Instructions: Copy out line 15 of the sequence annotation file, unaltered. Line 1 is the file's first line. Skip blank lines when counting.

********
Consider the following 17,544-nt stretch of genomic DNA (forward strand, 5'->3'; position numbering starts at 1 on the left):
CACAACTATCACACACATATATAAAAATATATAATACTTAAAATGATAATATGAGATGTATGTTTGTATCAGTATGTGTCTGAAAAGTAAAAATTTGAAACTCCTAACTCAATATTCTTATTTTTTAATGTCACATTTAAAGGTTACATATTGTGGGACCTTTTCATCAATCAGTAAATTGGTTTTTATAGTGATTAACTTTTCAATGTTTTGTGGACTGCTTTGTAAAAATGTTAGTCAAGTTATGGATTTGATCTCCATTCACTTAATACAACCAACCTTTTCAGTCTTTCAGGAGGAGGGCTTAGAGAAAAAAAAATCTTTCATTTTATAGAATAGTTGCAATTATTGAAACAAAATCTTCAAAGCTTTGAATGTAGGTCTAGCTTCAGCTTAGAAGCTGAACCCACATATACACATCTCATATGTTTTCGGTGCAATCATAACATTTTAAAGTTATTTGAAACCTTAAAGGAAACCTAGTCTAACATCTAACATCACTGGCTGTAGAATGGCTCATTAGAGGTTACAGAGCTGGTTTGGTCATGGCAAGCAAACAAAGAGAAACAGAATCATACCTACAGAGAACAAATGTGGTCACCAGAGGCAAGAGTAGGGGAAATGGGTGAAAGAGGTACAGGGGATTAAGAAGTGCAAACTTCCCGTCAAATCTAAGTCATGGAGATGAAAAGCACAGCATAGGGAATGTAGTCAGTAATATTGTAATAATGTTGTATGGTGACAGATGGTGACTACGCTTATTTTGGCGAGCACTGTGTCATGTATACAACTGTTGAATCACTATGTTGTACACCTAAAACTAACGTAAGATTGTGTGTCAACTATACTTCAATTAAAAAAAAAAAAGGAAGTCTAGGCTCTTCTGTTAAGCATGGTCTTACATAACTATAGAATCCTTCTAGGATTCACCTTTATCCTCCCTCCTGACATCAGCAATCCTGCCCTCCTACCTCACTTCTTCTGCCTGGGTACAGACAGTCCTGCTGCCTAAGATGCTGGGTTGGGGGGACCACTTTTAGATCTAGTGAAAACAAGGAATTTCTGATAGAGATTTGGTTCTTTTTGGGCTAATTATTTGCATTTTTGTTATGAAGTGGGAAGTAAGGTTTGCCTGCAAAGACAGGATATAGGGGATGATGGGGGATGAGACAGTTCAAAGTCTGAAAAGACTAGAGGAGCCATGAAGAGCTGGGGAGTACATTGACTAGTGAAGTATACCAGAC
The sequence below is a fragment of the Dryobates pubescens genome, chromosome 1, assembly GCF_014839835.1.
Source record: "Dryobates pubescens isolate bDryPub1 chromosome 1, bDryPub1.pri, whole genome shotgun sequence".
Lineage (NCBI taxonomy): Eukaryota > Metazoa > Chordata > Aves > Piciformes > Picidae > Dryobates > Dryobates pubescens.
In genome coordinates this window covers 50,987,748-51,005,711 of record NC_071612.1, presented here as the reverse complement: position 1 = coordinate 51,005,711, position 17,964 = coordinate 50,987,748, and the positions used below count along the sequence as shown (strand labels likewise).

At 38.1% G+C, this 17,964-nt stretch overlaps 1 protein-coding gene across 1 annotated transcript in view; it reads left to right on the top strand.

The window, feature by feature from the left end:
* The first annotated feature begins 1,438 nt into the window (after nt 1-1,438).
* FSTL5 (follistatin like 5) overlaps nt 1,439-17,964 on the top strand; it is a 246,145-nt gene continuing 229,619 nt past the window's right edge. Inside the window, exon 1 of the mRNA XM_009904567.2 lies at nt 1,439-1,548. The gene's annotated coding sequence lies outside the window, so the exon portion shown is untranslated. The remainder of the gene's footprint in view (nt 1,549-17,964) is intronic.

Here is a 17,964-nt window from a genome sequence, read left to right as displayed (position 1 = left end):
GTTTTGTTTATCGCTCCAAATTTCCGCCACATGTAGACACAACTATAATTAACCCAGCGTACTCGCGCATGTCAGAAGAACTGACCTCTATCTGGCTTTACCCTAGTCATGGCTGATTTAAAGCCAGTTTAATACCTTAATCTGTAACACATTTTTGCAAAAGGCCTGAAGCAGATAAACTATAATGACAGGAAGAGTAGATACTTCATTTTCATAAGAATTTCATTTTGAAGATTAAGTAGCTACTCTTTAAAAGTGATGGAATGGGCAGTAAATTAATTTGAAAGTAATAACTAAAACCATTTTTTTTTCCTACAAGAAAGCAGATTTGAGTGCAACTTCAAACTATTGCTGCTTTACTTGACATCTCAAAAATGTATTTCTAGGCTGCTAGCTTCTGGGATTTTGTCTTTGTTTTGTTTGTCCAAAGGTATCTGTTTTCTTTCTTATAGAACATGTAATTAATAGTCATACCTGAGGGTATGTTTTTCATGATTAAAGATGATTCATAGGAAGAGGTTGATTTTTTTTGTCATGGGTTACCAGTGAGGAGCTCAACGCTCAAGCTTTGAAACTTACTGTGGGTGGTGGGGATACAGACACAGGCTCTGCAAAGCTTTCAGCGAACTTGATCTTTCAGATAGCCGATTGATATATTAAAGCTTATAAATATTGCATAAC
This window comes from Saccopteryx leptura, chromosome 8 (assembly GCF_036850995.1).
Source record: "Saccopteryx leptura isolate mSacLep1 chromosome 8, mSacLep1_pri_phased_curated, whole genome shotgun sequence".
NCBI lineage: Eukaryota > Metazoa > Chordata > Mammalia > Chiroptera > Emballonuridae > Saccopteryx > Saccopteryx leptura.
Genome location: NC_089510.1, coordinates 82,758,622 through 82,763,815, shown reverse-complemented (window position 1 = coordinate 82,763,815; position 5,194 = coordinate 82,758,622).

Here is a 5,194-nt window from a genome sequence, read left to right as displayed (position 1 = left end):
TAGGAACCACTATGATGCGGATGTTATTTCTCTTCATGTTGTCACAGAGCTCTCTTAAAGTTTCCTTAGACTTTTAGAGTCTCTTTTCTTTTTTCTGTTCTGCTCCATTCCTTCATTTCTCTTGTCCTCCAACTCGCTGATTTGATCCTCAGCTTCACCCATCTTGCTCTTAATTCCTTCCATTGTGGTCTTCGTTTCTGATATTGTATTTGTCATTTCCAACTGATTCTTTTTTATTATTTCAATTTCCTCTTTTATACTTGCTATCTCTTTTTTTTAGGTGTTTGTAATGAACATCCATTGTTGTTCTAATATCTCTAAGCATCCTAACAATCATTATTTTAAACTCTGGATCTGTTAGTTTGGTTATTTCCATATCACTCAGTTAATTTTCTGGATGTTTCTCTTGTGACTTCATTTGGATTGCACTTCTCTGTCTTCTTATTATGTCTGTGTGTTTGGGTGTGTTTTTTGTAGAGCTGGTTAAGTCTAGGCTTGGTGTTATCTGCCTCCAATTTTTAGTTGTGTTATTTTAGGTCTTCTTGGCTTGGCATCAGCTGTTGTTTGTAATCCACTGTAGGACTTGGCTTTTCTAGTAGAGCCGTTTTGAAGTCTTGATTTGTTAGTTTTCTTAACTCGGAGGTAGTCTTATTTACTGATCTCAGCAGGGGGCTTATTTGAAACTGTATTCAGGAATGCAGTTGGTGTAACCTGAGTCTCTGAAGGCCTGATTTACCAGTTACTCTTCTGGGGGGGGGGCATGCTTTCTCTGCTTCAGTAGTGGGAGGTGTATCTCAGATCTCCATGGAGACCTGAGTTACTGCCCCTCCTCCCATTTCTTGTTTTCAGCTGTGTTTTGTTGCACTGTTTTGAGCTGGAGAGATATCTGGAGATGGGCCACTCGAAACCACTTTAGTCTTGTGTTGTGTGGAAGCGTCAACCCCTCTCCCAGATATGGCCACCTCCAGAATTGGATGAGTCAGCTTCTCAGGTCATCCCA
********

NCBI lineage: Eukaryota > Metazoa > Chordata > Mammalia > Chiroptera > Emballonuridae > Saccopteryx > Saccopteryx leptura.